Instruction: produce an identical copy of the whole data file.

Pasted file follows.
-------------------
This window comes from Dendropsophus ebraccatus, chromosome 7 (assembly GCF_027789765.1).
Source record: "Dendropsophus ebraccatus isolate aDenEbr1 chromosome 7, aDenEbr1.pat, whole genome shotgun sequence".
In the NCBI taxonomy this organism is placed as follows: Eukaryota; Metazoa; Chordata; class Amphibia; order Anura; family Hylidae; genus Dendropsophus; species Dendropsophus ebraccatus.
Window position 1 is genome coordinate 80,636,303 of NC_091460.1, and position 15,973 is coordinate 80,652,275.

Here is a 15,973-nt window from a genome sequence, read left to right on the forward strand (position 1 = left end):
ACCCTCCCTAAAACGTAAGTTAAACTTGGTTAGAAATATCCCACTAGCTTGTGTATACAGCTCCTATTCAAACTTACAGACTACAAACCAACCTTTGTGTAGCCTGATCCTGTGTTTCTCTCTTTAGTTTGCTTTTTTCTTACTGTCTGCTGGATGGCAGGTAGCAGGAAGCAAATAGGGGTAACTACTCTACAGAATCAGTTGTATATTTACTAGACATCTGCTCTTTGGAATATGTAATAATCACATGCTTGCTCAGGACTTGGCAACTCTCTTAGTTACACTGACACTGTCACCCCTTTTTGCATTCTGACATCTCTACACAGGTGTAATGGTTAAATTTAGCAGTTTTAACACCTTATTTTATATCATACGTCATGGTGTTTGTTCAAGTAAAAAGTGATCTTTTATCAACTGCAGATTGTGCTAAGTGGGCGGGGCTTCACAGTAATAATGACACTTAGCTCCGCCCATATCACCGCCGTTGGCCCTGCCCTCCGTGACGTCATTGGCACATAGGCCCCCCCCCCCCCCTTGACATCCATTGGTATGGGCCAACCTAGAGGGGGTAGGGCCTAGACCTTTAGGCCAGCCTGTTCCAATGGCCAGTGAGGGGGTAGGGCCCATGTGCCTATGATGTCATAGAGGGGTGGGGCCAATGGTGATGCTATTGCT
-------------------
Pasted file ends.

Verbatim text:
This window comes from Dendropsophus ebraccatus, chromosome 7 (assembly GCF_027789765.1).
Source record: "Dendropsophus ebraccatus isolate aDenEbr1 chromosome 7, aDenEbr1.pat, whole genome shotgun sequence".
In the NCBI taxonomy this organism is placed as follows: Eukaryota; Metazoa; Chordata; class Amphibia; order Anura; family Hylidae; genus Dendropsophus; species Dendropsophus ebraccatus.
Window position 1 is genome coordinate 80,636,303 of NC_091460.1, and position 15,973 is coordinate 80,652,275.

Here is a 15,973-nt window from a genome sequence, read left to right on the forward strand (position 1 = left end):
ACCCTCCCTAAAACGTAAGTTAAACTTGGTTAGAAATATCCCACTAGCTTGTGTATACAGCTCCTATTCAAACTTACAGACTACAAACCAACCTTTGTGTAGCCTGATCCTGTGTTTCTCTCTTTAGTTTGCTTTTTTCTTACTGTCTGCTGGATGGCAGGTAGCAGGAAGCAAATAGGGGTAACTACTCTACAGAATCAGTTGTATATTTACTAGACATCTGCTCTTTGGAATATGTAATAATCACATGCTTGCTCAGGACTTGGCAACTCTCTTAGTTACACTGACACTGTCACCCCTTTTTGCATTCTGACATCTCTACACAGGTGTAATGGTTAAATTTAGCAGTTTTAACACCTTATTTTATATCATACGTCATGGTGTTTGTTCAAGTAAAAAGTGATCTTTTATCAACTGCAGATTGTGCTAAGTGGGCGGGGCTTCACAGTAATAATGACACTTAGCTCCGCCCATATCACCGCCGTTGGCCCTGCCCTCCGTGACGTCATTGGCACATAGGCCCCCCCCCCCCCCTTGACATCCATTGGTATGGGCCAACCTAGAGGGGGTAGGGCCTAGACCTTTAGGCCAGCCTGTTCCAATGGCCAGTGAGGGGGTAGGGCCCATGTGCCTATGATGTCATAGAGGGGTGGGGCCAATGGTGATGCTATTGCT